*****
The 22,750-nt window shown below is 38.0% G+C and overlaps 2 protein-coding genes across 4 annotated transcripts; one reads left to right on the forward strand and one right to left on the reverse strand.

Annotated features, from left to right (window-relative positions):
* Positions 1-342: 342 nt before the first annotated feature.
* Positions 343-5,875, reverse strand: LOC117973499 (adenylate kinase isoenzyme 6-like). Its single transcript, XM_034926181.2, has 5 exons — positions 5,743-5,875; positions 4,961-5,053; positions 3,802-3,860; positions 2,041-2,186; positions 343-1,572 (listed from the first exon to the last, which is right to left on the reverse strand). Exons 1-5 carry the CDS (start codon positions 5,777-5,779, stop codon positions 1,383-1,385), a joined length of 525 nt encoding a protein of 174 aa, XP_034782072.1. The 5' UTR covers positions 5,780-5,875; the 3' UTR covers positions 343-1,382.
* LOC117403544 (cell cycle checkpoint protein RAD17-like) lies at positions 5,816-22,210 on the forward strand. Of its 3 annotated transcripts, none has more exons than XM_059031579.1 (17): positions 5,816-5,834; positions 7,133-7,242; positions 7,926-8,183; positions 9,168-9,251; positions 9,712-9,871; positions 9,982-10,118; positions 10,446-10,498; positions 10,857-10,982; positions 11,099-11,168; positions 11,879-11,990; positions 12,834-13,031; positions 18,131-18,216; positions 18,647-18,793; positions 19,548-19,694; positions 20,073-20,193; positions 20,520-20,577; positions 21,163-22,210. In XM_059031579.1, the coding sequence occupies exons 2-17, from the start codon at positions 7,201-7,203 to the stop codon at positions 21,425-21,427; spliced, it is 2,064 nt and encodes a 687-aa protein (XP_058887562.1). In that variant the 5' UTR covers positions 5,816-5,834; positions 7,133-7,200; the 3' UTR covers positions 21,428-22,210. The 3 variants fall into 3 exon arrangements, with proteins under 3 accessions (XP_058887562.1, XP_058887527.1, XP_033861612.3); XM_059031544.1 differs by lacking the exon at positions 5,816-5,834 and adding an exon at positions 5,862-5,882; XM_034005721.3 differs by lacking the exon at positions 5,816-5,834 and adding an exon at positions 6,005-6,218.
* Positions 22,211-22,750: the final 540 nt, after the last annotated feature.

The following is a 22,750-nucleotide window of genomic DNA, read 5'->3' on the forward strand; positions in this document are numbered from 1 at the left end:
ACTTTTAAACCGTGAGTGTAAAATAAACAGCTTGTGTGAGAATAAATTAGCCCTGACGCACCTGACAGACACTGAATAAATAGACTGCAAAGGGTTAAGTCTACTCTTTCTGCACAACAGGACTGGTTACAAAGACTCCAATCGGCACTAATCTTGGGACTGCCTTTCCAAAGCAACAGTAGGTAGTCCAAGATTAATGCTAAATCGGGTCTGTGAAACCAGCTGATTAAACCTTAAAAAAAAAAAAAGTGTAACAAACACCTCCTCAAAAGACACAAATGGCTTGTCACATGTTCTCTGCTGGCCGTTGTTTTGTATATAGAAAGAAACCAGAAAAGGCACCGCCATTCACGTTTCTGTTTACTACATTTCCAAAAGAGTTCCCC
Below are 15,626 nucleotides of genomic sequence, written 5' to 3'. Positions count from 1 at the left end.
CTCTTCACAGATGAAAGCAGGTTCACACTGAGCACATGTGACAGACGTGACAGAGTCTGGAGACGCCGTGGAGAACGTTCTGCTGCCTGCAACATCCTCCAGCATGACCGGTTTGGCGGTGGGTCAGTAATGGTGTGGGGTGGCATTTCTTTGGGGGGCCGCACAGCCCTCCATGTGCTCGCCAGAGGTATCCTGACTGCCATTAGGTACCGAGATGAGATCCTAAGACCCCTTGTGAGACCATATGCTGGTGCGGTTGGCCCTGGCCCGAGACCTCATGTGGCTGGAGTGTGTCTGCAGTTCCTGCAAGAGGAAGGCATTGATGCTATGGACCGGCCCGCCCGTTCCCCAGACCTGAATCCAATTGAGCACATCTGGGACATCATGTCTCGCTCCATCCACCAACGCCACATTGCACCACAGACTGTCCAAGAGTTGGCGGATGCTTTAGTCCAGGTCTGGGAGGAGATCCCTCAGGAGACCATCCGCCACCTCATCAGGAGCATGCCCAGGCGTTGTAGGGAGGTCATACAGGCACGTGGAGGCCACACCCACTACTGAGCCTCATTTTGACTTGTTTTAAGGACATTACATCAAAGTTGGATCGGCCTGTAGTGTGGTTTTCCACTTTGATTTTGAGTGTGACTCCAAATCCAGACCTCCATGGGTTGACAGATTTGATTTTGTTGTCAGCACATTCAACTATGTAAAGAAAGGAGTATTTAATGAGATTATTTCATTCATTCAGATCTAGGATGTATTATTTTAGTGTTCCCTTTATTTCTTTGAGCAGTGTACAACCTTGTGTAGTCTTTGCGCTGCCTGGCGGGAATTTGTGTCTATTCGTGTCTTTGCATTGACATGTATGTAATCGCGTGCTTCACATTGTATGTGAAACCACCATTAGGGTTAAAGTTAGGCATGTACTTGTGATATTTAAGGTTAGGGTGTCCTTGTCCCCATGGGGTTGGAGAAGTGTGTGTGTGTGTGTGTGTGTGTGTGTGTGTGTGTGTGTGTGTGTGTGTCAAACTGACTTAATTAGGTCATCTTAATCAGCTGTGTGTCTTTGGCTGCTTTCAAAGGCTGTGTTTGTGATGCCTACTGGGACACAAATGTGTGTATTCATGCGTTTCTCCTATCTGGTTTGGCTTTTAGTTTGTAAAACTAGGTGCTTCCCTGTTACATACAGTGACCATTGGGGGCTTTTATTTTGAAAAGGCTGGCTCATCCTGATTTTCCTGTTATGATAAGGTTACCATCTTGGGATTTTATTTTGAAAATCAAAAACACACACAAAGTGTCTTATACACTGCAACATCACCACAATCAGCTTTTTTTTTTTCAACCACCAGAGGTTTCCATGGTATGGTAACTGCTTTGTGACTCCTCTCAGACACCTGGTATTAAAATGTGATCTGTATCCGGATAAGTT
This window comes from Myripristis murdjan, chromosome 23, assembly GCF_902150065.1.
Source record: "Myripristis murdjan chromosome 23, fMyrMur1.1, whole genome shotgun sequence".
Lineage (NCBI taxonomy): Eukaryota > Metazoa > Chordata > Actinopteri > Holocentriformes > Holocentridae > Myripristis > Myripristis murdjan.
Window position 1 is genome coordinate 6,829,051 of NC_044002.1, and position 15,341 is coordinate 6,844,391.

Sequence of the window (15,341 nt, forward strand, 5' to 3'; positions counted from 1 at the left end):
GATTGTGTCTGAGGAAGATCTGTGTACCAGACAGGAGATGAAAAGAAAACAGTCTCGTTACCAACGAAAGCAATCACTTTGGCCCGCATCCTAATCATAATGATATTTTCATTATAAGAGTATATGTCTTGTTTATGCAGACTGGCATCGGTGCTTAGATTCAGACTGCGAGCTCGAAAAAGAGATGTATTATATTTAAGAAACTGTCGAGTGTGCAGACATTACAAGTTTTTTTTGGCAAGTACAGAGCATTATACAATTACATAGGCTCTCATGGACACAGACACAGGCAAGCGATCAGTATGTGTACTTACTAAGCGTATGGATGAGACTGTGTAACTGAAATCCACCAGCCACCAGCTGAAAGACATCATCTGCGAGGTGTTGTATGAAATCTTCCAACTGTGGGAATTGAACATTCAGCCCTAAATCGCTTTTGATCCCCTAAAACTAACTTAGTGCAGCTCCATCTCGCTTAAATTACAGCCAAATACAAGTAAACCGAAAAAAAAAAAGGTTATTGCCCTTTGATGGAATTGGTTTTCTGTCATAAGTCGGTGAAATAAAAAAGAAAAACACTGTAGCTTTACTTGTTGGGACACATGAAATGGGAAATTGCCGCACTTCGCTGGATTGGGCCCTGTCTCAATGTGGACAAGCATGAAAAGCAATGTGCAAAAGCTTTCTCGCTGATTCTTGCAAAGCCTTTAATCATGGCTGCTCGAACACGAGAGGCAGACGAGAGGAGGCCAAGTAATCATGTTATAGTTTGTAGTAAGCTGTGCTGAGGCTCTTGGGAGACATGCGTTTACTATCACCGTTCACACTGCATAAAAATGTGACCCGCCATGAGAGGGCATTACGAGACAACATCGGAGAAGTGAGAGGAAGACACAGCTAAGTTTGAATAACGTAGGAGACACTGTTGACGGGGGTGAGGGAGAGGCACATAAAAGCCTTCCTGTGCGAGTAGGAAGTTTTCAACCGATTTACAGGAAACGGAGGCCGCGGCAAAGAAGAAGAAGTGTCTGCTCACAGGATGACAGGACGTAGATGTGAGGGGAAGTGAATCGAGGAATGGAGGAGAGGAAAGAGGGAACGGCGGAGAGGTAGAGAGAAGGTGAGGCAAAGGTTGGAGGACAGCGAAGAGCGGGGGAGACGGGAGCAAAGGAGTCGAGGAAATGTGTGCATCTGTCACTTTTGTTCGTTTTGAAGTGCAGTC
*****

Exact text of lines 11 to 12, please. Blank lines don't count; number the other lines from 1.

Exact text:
This window comes from Myripristis murdjan, chromosome 23, assembly GCF_902150065.1.
Source record: "Myripristis murdjan chromosome 23, fMyrMur1.1, whole genome shotgun sequence".